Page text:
IDEAS home Printed from https://ideas.repec.org/a/oup/cjrecs/v10y2017i3p559-573..html
   My bibliography  Save this article

Practice running ahead of theory? Political economy and the economic lessons of UK devolution

Author

Listed:
  • Graham Brownlow

Abstract

Advocates of political decentralisation make much of its supposed ‘economic dividends’. Critics of this argument, while acknowledging the possible benefits, suggest that the specific ‘institutional geography’ under which devolution operates is crucial. In short, the Institutionalist critique is that economic outcomes are contingent on the way devolved institutions are designed. The institutional geography of contemporary UK devolution, as well as the historical case of Northern Irish devolution (1920–1972), is analysed in this article. Contemporary and historical evidence, as well as theoretical material presented, provides further support for the hypothesis that institutional structures are crucial.

Suggested Citation

  • Graham Brownlow, 2017. "Practice running ahead of theory? Political economy and the economic lessons of UK devolution," Cambridge Journal of Regions, Economy and Society, Cambridge Political Economy Society, vol. 10(3), pages 559-573.
  • Handle: RePEc:oup:cjrecs:v:10:y:2017:i:3:p:559-573.
    as

    Download full text from publisher

    File URL: http://hdl.handle.net/10.1093/cjres/rsx015
    Download Restriction: Access to full text is restricted to subscribers.
    ---><---

    As the access to this document is restricted, you may want to search for a different version of it.

    References listed on IDEAS

    as
    1. Ben Gardiner & Ron Martin & Peter Sunley & Peter Tyler, 2013. "Spatially unbalanced growth in the British economy," Journal of Economic Geography, Oxford University Press, vol. 13(6), pages 889-928, November.
    2. R. Ross Mackay, 2003. "Twenty-five Years of Regional Development," Regional Studies, Taylor & Francis Journals, vol. 37(3), pages 303-317.
    3. Graham Brownlow, 2007. "The causes and consequences of rent‐seeking in Northern Ireland, 1945–721," Economic History Review, Economic History Society, vol. 60(1), pages 70-96, February.
    4. Michael Keaney & Alan Hutton, 2000. "Devolved Politics in a Globalizing Economy: The Economic Significance of the Scottish Parliament," Journal of Economic Issues, Taylor & Francis Journals, vol. 34(2), pages 463-470, June.
    5. Andres Rodriguez-Pose & Nicholas Gill, 2005. "On the 'economic dividend' of devolution," Regional Studies, Taylor & Francis Journals, vol. 39(4), pages 405-420.
    6. Hamlin, Alan P, 1991. "Decentralization, Competition and the Efficiency of Federalism," The Economic Record, The Economic Society of Australia, vol. 67(198), pages 193-204, September.
    7. Andy Pike & Andrés Rodríguez-Pose & John Tomaney & Gianpiero Torrisi & Vassilis Tselios, 2010. "In Search of the 'Economic Dividend' of Devolution: Spatial Disparities, Spatial Economic Policy and Decentralisation in the UK," SERC Discussion Papers 0062, Spatial Economics Research Centre, LSE.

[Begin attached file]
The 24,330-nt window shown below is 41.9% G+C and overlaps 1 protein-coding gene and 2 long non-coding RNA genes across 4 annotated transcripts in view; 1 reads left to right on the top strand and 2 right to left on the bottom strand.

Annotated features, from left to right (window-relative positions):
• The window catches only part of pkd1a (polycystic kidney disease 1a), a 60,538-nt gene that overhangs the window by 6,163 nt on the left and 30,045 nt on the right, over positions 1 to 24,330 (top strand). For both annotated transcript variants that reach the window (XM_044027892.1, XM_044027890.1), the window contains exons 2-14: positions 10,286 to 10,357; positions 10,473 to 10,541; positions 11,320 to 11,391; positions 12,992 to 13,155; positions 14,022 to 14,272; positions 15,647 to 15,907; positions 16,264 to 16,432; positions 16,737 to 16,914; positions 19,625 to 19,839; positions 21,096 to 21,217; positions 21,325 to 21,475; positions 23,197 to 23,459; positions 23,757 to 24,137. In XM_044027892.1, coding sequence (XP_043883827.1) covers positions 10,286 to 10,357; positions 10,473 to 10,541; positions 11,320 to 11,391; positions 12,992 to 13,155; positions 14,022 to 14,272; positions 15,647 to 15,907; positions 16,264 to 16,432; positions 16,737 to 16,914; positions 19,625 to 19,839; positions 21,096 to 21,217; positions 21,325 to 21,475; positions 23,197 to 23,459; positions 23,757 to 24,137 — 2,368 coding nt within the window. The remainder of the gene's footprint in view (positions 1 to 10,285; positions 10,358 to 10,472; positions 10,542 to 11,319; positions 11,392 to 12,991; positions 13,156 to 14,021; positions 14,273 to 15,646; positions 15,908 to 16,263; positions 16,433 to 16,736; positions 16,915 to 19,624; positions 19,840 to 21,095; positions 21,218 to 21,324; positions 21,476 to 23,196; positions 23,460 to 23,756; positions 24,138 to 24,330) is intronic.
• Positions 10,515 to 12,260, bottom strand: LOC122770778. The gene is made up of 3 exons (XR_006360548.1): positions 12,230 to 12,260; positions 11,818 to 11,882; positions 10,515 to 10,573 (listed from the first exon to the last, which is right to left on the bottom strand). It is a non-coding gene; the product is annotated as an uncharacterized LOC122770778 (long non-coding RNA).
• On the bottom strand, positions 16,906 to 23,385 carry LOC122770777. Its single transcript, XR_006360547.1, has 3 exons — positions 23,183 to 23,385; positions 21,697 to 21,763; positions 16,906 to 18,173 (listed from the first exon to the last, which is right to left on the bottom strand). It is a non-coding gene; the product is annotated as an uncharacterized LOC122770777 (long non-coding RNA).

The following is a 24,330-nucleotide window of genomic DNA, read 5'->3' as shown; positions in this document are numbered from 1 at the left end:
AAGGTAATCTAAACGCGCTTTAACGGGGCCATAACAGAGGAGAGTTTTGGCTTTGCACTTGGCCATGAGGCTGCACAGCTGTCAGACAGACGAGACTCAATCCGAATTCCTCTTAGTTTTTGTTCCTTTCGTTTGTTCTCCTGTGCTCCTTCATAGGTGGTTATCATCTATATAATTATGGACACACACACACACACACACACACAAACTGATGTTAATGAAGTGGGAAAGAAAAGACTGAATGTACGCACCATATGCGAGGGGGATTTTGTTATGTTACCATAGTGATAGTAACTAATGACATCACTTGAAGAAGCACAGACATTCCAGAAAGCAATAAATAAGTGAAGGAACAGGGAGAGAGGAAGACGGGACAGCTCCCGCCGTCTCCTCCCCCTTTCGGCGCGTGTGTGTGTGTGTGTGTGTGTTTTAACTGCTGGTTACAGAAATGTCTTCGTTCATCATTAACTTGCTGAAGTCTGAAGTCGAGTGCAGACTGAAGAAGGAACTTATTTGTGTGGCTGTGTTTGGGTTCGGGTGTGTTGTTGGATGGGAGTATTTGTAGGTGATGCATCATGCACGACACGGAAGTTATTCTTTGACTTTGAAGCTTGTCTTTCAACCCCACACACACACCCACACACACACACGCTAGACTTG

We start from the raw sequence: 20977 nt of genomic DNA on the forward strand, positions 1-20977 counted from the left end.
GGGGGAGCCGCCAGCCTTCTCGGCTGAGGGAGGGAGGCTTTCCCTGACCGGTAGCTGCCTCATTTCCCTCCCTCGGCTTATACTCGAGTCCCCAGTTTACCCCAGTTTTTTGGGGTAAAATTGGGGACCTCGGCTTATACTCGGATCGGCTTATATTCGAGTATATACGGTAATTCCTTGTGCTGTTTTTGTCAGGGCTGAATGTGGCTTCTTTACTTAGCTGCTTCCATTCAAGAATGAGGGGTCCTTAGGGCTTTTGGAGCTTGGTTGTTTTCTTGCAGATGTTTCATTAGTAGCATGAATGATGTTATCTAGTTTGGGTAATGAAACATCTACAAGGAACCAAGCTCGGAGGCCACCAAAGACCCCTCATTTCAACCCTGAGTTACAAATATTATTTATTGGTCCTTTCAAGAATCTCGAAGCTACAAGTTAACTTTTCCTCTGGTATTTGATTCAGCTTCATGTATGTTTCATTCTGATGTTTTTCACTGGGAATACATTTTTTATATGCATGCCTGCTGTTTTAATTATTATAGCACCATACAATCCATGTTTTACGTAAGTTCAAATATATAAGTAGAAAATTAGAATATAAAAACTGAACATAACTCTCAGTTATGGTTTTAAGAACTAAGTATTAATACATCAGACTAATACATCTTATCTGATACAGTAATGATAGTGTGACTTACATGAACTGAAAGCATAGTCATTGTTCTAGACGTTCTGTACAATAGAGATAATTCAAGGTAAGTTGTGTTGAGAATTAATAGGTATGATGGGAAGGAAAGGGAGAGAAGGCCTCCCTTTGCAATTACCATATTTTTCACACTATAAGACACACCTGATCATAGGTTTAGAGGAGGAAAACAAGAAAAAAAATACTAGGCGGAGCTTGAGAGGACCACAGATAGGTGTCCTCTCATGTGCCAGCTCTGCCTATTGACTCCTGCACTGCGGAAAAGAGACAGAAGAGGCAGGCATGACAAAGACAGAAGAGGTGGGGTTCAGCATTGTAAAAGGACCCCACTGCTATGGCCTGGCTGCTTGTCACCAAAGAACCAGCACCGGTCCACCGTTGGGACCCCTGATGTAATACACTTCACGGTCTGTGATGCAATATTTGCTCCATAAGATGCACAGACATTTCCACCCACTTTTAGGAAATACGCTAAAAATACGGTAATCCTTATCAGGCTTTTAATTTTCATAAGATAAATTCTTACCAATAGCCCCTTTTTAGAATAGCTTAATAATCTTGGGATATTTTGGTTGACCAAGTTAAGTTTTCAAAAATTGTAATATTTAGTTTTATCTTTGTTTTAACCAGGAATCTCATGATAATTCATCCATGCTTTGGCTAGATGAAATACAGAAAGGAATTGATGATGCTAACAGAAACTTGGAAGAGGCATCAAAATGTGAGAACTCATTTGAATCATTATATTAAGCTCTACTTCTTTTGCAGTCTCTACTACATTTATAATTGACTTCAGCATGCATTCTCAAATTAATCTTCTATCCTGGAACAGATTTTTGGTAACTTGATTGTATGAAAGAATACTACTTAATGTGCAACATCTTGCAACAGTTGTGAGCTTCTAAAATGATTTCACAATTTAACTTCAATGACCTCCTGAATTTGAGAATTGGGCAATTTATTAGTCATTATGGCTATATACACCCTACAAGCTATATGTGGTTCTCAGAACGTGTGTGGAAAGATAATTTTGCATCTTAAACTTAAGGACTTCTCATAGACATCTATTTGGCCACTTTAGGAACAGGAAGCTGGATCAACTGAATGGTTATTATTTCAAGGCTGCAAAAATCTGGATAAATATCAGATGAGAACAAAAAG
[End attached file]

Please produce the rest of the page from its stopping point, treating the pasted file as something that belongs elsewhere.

8. Kaldor, Nicholas, 1970. "The Case for Regional Policies," Scottish Journal of Political Economy, Scottish Economic Society, vol. 17(3), pages 337-348, November.
    9. Rowthorn, Bob, 1981. "Northern Ireland: An Economy in Crisis," Cambridge Journal of Economics, Oxford University Press, vol. 5(1), pages 1-31, March.
    10. Charles M. Tiebout, 1956. "A Pure Theory of Local Expenditures," Journal of Political Economy, University of Chicago Press, vol. 64, pages 416-416.
    11. Esmond Birnie & Graham Brownlow, 2017. "Should the fiscal powers of the Northern Ireland Assembly be enhanced?," Regional Studies, Taylor & Francis Journals, vol. 51(9), pages 1429-1439, September.
    Full references (including those not matched with items on IDEAS)

    Citations

    Citations are extracted by the CitEc Project, subscribe to its RSS feed for this item.
    as


    Cited by:

    1. Graham Brownlow & Esmond Birnie, 2018. "Rebalancing and Regional Economic Performance: Northern Ireland in A Nordic Mirror," Economic Affairs, Wiley Blackwell, vol. 38(1), pages 58-73, February.

    Most related items

    These are the items that most often cite the same works as this one and are cited by the same works as this one.
    1. Torrisi, Gianpiero & Pike, Andy & Tomaney, John & Tselios, Vassilis, 2011. "(Re-)exploring the link between devolution and regional disparities in Italy," MPRA Paper 32212, University Library of Munich, Germany.
    2. ., 2014. "Devolution, city governance and economic performance," Chapters, in: Urban Economics and Urban Policy, chapter 7, pages 157-184, Edward Elgar Publishing.
    3. Roberto Ezcurra & Andrés Rodríguez-Pose, 2017. "Does ethnic segregation matter for spatial inequality?," Journal of Economic Geography, Oxford University Press, vol. 17(6), pages 1149-1178.
    4. Pike, Andy & Rodríguez-Pose, Andrés & Torrisi, Gianpiero & Tselios, Vassilis & Tomaney, John, 2010. "In search of the ‘economic dividend’ of devolution: spatial disparities, spatial economic policy and decentralisation in the UK," DEMQ Working Paper Series 2010/9, University of Catania, Department of Economics and Quantitative Methods.